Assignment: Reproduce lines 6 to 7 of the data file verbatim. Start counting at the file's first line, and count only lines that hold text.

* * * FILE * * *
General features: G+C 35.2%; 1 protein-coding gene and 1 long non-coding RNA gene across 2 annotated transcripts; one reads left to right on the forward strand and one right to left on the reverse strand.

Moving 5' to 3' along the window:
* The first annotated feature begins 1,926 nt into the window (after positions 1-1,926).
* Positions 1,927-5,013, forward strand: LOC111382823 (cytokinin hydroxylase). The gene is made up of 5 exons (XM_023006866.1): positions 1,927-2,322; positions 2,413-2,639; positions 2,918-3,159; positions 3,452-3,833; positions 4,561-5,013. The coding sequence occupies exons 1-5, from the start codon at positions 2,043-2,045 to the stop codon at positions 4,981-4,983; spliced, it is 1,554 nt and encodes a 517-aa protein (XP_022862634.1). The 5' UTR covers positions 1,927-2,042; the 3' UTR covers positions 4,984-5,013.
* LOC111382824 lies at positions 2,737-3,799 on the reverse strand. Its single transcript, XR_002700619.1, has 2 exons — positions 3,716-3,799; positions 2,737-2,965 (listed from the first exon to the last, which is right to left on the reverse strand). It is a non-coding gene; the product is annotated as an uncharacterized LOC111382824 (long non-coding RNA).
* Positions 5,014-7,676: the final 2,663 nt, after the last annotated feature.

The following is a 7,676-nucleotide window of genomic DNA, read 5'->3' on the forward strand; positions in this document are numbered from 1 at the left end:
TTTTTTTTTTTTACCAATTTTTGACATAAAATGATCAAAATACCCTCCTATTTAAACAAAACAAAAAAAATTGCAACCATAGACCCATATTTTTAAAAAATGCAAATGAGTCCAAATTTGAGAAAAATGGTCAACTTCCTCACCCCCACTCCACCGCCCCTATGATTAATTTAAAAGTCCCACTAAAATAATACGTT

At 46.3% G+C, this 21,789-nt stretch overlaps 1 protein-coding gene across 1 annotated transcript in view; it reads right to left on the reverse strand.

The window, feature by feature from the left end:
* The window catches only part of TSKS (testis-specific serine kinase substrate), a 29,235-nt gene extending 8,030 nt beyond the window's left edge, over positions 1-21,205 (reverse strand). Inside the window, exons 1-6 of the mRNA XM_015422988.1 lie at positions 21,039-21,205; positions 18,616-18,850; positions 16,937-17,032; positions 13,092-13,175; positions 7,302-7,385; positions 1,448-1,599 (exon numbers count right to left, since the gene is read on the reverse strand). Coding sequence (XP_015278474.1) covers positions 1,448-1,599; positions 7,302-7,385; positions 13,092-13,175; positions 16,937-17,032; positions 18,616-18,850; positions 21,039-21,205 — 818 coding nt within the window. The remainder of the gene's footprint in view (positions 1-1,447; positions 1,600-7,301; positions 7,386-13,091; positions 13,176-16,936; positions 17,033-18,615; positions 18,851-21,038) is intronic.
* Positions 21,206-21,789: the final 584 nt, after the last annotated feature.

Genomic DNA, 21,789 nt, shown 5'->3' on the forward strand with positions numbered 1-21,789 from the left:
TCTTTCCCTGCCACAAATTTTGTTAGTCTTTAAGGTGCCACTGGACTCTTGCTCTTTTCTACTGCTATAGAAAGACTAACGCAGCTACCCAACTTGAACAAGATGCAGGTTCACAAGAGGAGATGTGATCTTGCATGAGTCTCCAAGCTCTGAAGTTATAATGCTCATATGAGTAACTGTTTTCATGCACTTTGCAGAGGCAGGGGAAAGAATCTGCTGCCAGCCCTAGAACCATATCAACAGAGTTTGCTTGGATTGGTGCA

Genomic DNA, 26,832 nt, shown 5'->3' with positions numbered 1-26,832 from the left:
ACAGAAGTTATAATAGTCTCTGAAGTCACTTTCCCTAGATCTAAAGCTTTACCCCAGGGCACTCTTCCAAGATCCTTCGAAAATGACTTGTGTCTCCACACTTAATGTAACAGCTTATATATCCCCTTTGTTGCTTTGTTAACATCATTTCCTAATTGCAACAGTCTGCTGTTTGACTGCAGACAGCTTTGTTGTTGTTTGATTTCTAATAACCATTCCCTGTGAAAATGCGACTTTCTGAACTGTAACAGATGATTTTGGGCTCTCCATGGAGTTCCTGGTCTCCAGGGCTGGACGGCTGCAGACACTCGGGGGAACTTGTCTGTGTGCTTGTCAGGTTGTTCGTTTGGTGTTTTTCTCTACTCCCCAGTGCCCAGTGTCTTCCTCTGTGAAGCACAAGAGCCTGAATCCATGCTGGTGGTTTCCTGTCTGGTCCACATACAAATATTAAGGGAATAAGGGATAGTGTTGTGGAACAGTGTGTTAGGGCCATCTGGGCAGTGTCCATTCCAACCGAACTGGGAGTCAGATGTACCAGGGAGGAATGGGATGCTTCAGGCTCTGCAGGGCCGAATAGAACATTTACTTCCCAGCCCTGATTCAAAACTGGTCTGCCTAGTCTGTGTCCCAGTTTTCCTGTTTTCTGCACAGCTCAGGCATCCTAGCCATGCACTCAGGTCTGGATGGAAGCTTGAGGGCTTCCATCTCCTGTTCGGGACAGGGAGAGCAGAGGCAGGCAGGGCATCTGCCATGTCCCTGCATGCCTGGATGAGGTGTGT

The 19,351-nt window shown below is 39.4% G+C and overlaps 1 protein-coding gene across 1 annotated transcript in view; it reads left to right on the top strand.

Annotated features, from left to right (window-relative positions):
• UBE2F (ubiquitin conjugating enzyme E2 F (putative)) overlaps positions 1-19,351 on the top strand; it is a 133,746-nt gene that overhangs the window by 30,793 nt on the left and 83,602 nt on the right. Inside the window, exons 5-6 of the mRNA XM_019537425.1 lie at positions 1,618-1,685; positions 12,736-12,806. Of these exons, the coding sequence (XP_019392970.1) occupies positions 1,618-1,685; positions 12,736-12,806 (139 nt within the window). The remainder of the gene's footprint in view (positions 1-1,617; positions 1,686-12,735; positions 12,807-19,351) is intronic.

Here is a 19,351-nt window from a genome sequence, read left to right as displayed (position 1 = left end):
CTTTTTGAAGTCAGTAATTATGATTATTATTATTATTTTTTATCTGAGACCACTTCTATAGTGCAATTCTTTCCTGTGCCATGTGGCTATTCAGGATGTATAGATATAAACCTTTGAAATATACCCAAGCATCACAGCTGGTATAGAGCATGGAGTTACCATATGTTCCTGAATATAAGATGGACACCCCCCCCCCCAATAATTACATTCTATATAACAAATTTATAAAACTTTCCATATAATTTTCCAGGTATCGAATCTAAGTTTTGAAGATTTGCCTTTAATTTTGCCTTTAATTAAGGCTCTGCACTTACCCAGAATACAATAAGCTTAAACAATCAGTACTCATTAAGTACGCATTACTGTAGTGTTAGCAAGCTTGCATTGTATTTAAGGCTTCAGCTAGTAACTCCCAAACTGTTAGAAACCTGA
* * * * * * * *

* Positions 5,014-7,676: the final 2,663 nt, after the last annotated feature.

The following is a 7,676-nucleotide window of genomic DNA, read 5'->3' on the forward strand; positions in this document are numbered from 1 at the left end: